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UNESCO HIV and Health Education Clearinghouse

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  1. HIV-related discrimination among grade six students in nine southern African countries

    Background: HIV-related stigmatisation and discrimination by young children towards their peers have important consequences at the individual level and for our response to the epidemic, yet research on this area is limited. Methods: We used nationally representative data to examine discrimination of HIV-positive children by grade six students (n = 39,664) across nine countries in Southern Africa: Botswana, Lesotho, Malawi, Mozambique, Namibia, South Africa, Swaziland, Zambia and Zimbabwe. …

  2. Are there any disparities between girls and boys in the response of the education sector to HIV and AIDS? Assessment of educational HIV/AIDS prevention programmes applied by SACMEQ III countries

    This paper aims to assess whether the goals of the in-school programmes on prevention of HIV and AIDS that are taught in primary schools of 15 national ministries of education in Southern and Eastern Africa have been reached equitably between boys and girls by the end of primary education. One feature of most of these ministries is that they are in countries that are the hardest hit by a general HIV epidemic. More specifically, the paper aims to analyse schoolboys’ and schoolgirls’ general knowledge about HIV and AIDS. …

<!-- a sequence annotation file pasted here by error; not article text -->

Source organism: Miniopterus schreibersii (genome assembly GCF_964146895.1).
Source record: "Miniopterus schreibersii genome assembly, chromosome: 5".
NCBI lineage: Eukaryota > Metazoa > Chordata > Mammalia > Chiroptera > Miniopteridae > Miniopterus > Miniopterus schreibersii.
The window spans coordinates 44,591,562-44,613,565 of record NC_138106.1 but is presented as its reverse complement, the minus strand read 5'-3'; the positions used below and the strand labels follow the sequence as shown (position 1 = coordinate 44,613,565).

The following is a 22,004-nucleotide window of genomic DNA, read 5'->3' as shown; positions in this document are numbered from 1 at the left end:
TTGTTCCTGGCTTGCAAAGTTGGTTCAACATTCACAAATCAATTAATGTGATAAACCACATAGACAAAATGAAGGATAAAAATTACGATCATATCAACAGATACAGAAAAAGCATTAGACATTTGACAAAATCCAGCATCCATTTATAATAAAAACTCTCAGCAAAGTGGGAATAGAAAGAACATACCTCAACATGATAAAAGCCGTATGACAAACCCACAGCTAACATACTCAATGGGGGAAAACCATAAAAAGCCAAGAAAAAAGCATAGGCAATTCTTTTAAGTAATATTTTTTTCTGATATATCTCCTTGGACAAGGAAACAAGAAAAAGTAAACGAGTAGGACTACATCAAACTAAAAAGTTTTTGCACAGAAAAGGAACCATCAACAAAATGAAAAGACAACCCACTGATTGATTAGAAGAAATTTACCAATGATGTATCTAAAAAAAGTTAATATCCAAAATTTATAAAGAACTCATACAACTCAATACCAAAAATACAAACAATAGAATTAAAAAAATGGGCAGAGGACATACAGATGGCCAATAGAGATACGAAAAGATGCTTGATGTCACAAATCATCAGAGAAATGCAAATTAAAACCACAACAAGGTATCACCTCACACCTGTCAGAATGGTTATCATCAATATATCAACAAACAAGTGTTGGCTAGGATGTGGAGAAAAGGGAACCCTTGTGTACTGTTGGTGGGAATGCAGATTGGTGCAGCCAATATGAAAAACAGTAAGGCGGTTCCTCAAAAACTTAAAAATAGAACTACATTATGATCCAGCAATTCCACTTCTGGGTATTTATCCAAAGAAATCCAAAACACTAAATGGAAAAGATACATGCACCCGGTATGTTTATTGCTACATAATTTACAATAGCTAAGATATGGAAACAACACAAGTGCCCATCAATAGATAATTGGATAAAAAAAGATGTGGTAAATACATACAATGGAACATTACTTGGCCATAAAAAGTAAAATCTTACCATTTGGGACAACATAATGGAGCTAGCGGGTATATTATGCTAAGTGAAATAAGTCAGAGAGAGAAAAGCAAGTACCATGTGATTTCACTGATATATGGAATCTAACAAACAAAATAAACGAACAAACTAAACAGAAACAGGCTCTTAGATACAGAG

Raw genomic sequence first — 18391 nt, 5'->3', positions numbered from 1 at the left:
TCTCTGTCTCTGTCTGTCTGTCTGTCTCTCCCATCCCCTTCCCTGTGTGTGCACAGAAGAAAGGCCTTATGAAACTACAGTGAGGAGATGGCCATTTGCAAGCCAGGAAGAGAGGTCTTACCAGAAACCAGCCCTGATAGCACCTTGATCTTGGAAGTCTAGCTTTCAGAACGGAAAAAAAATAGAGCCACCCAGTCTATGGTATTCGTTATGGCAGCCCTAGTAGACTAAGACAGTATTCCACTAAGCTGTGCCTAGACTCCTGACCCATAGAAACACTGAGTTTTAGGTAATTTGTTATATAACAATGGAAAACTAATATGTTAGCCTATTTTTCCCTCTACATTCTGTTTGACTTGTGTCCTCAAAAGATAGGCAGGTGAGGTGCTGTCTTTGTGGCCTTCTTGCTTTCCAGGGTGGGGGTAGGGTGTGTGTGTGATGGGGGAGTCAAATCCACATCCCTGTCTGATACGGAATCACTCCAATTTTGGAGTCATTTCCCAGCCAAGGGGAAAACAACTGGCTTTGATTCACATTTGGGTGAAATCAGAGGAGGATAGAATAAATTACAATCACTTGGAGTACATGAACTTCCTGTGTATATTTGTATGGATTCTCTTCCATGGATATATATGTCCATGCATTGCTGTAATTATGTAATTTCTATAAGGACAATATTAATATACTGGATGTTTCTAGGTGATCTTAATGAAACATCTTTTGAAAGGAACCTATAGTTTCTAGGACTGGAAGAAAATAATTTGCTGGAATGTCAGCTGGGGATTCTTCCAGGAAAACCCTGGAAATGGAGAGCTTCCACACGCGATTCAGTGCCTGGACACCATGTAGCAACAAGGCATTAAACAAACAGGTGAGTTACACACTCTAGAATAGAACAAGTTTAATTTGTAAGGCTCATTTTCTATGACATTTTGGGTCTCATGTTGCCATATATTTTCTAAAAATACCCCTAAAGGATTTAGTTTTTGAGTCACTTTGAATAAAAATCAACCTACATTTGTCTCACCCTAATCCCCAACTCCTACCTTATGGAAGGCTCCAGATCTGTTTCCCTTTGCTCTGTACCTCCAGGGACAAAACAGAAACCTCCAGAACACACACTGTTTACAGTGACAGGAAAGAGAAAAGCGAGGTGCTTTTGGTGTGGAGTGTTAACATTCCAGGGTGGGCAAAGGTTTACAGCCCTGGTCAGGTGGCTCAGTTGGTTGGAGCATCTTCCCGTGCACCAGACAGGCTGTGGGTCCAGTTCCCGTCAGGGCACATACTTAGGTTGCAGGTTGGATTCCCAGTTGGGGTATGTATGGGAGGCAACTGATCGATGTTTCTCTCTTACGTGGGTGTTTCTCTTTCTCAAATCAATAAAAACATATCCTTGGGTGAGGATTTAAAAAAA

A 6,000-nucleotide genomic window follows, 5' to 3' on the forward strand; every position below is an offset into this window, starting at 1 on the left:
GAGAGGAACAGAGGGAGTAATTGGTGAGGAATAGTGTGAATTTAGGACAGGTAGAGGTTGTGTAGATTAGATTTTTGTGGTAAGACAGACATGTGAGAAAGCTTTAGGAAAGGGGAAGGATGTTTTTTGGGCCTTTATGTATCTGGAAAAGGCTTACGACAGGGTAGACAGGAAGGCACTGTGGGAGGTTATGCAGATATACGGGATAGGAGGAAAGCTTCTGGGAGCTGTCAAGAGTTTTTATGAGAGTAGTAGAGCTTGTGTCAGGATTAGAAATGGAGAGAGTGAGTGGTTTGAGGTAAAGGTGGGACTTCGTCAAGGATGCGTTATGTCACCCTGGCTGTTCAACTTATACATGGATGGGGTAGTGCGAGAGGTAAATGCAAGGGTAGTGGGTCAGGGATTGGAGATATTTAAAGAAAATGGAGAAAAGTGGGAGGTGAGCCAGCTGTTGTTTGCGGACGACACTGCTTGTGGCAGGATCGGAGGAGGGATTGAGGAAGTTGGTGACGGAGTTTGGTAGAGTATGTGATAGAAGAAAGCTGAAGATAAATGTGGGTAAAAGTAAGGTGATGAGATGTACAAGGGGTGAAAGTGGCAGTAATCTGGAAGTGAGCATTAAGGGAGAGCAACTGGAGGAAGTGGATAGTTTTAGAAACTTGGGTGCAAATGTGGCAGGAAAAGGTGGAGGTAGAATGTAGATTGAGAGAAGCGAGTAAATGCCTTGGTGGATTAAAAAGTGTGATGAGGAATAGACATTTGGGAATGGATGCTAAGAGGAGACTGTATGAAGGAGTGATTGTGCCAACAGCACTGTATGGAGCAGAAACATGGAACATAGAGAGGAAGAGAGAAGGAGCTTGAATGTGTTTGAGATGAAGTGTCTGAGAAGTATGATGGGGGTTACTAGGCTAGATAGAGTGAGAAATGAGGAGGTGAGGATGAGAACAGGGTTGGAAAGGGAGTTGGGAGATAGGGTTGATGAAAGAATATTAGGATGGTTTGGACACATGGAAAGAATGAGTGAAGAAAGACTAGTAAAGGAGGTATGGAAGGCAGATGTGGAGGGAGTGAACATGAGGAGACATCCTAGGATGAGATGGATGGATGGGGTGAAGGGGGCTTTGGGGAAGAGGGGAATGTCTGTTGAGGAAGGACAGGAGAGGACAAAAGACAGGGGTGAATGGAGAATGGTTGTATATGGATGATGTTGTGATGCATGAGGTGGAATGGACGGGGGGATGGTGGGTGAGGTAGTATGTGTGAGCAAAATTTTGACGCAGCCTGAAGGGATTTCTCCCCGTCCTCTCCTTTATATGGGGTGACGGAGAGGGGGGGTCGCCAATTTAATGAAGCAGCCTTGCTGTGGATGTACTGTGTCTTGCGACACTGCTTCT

3. Access to safe abortion: building choices for women living with HIV and AIDS

    In many areas of the world where HIV prevalence is high, rates of unintended pregnancy and unsafe abortion have also been shown to be high. Of all pregnancies worldwide in 2008, 41% were reported as unintended or unplanned, and approximately 50% of these ended in abortion. …

  4. University students and HIV in Namibia: an HIV prevalence survey and a knowledge and attitude survey

    With an overall adult HIV prevalence of 15.3%, Namibia is facing one of the largest HIV epidemics in Africa. Young people aged 20 to 34 years constitute one of the groups at highest risk of HIV infection in Namibia. However, little is known about the impact of HIV on this group and its access to healthcare. The purpose of this study was to estimate HIV prevalence, to assess the knowledge of and attitudes towards HIV/AIDS, and to assess access to healthcare among university students in Namibia.

  5. Expanding reproductive rights knowledge and advocacy with HIV-positive women and their allies in Namibia: an action-oriented approach. Summary report

    Ipas and the International Community of Women Living with HIV (ICW) collaborated on a project to enhance the capacity of ICW members in Namibia to work on issues of gender, violence, HIV/AIDS and reproductive rights with members of their communities. This summary report discusses a follow-up initiative to a 2007 training-of-trainers course held in Namibia and offers concluding observations of successes and challenges of the initiative.